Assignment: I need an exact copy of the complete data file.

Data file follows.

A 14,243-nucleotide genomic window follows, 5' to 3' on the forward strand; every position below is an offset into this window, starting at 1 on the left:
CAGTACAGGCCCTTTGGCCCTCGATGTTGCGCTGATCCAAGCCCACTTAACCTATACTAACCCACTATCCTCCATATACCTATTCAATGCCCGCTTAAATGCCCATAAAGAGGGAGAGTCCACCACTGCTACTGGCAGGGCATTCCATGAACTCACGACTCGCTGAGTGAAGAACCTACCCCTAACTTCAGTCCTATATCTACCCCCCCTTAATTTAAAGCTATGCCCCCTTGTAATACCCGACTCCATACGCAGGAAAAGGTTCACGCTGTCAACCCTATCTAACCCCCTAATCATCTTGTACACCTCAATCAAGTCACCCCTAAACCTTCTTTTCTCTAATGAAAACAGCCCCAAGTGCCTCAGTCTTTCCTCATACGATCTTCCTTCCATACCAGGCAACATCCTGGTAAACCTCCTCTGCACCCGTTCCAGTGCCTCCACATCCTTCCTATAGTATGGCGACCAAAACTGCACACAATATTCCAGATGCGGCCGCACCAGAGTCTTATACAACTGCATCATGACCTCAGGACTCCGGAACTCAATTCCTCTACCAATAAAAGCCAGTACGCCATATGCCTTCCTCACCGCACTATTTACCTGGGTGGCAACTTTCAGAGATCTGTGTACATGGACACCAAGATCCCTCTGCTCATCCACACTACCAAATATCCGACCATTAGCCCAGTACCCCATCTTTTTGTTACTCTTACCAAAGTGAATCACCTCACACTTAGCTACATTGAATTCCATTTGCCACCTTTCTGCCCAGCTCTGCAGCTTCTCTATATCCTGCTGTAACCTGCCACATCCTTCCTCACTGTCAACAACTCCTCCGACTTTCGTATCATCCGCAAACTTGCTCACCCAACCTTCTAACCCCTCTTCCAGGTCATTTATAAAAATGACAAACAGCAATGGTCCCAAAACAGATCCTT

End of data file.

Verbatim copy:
A 14,243-nucleotide genomic window follows, 5' to 3' on the forward strand; every position below is an offset into this window, starting at 1 on the left:
CAGTACAGGCCCTTTGGCCCTCGATGTTGCGCTGATCCAAGCCCACTTAACCTATACTAACCCACTATCCTCCATATACCTATTCAATGCCCGCTTAAATGCCCATAAAGAGGGAGAGTCCACCACTGCTACTGGCAGGGCATTCCATGAACTCACGACTCGCTGAGTGAAGAACCTACCCCTAACTTCAGTCCTATATCTACCCCCCCTTAATTTAAAGCTATGCCCCCTTGTAATACCCGACTCCATACGCAGGAAAAGGTTCACGCTGTCAACCCTATCTAACCCCCTAATCATCTTGTACACCTCAATCAAGTCACCCCTAAACCTTCTTTTCTCTAATGAAAACAGCCCCAAGTGCCTCAGTCTTTCCTCATACGATCTTCCTTCCATACCAGGCAACATCCTGGTAAACCTCCTCTGCACCCGTTCCAGTGCCTCCACATCCTTCCTATAGTATGGCGACCAAAACTGCACACAATATTCCAGATGCGGCCGCACCAGAGTCTTATACAACTGCATCATGACCTCAGGACTCCGGAACTCAATTCCTCTACCAATAAAAGCCAGTACGCCATATGCCTTCCTCACCGCACTATTTACCTGGGTGGCAACTTTCAGAGATCTGTGTACATGGACACCAAGATCCCTCTGCTCATCCACACTACCAAATATCCGACCATTAGCCCAGTACCCCATCTTTTTGTTACTCTTACCAAAGTGAATCACCTCACACTTAGCTACATTGAATTCCATTTGCCACCTTTCTGCCCAGCTCTGCAGCTTCTCTATATCCTGCTGTAACCTGCCACATCCTTCCTCACTGTCAACAACTCCTCCGACTTTCGTATCATCCGCAAACTTGCTCACCCAACCTTCTAACCCCTCTTCCAGGTCATTTATAAAAATGACAAACAGCAATGGTCCCAAAACAGATCCTT